Vitamin B12 plays an important role in your mood. We need to feed our bodies to survive, yet we seldom think about the function of the foods we select. Are we getting the nutrition we need for our bodies and minds to function? Are we intentional in getting enough protein? Or balancing out carbohydrates with vegetables for fiber. Do you consider or think about micronutrients and vitamins when you choose to fuel your body and mind? Science has shown that a variety of vitamins, folic acids, and minerals all contribute to our mood and psychological wellbeing on a daily basis.
Vitamin B12 deficiencies are relatively uncommon, as most people are able to get the 2,4 micrograms they need daily from food. However, research suggested that some people are at an increased risk of developing B12 deficiencies, including those with gastric bypasses, certain autoimmune conditions, and individuals following a vegan or vegetarian diet. In recent years a vegetarian or even plant-based lifestyle has become a popular choice. There are good, science-based reasons for this (more environmentally sustainable, less negative impact on living animals, better for health purposes). However, joining a dietary lifestyle without proper research or access to information has resulted in an increased awareness of the link between B12 and psychological and neurological health.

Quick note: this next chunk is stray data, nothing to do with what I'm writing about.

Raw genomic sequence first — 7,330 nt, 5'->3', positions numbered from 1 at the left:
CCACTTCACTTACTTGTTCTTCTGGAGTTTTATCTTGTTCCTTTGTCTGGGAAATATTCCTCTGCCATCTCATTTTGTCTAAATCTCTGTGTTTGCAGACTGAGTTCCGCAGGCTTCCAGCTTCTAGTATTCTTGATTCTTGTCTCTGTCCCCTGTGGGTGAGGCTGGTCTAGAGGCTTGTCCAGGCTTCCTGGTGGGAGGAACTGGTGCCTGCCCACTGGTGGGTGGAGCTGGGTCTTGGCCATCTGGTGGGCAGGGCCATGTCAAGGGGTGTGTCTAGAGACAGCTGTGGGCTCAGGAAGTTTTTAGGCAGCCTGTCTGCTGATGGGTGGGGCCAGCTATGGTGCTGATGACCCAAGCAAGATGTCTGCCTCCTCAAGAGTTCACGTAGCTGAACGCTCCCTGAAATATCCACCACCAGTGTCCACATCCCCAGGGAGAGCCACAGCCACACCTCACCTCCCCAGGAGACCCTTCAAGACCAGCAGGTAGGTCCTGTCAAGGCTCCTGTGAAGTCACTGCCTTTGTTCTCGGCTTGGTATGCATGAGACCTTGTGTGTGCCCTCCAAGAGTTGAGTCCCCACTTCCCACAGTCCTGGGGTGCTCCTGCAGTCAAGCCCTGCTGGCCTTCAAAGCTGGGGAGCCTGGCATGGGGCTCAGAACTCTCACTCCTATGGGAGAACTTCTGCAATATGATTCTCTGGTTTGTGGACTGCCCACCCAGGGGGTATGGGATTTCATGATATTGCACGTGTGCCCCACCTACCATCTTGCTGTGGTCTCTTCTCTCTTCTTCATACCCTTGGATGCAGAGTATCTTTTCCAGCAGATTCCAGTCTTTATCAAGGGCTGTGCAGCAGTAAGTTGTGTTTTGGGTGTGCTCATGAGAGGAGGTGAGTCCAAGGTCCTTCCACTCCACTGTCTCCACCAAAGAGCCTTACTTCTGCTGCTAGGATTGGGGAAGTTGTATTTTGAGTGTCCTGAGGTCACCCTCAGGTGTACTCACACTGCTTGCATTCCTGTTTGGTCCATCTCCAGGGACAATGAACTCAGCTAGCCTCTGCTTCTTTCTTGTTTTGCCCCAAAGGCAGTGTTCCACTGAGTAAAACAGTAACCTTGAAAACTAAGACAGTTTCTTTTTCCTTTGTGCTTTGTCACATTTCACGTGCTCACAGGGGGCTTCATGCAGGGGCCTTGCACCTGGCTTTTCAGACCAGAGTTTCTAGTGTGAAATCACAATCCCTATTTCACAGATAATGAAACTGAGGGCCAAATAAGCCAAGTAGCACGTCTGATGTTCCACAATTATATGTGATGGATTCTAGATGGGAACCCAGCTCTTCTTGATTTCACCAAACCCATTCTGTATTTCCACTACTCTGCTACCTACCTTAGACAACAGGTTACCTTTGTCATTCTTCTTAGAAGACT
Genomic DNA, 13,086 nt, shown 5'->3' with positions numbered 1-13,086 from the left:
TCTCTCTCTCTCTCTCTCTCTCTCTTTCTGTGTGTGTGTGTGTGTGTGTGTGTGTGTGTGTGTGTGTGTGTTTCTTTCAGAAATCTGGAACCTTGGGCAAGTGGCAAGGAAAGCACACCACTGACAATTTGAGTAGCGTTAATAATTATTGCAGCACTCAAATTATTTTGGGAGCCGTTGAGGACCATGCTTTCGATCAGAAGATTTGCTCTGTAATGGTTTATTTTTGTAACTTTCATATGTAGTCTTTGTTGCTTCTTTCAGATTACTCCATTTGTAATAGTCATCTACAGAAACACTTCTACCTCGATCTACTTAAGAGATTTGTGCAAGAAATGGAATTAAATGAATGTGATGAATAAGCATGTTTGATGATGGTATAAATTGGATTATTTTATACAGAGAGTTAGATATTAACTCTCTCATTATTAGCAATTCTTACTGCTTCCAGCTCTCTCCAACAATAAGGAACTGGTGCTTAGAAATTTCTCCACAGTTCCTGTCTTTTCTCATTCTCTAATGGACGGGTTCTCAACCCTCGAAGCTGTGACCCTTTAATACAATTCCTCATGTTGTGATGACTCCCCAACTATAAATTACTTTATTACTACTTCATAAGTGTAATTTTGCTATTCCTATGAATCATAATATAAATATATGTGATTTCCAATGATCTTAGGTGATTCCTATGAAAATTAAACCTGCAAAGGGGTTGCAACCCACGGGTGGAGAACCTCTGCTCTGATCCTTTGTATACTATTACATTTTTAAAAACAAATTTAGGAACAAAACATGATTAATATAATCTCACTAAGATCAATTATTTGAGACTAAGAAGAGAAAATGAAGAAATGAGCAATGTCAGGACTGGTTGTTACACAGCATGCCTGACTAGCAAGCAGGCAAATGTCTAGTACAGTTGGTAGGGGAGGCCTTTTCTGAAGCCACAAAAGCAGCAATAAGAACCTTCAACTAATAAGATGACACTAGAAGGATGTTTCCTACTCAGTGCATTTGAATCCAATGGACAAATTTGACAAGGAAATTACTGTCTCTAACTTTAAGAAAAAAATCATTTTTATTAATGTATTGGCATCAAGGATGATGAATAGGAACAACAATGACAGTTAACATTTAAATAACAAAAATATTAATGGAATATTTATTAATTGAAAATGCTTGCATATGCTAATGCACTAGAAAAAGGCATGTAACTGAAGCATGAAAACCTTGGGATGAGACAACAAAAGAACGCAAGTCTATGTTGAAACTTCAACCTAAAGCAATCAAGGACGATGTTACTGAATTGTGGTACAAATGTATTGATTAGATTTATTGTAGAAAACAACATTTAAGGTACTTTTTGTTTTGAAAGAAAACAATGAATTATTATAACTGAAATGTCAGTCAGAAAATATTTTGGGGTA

We use to be able to get our B12 from the soil used in farming, however, due to a variety of reasons we can no longer rely on this to be enough. Therefore livestock is injected with B12 supplementation, making it easier for us to ingest enough ourselves. When, however, someone cuts meat products from their diet, B12 supplementation via ingestion stops. If someone is not aware of the need to find other supplementation or sources of B12, it can develop into a deficiency with many significant symptoms. Research from Harvard Health reports that a vitamin B12 deficiency can develop symptoms of depression, paranoia and delusions, memory loss, loss of taste and smell, and more.
Luckily, many foods are fortified with B12, making it relatively easy to ensure you are getting your daily requirement. These include fortified plant-based milk, cereals, and bread. Furthermore seeing your doctor to consider a B12 injection or taking oral supplementation, might be a more controlled way to get your daily dose. Studies have shown that consistently healthy B12 levels have been shown to decrease the likelihood of depressive episodes recurring. It also improves neurological functioning and keeps our bodies and minds working well.
If you suspect a B12 deficiency might be contributing to your mood, Hey Happy advises you to reach out to your general practitioner so that it can be confirmed and monitored via testing. If not carefully watched, too high B12 levels can have other significant symptoms.
written by Amanda Vannucci, clinical psychologist.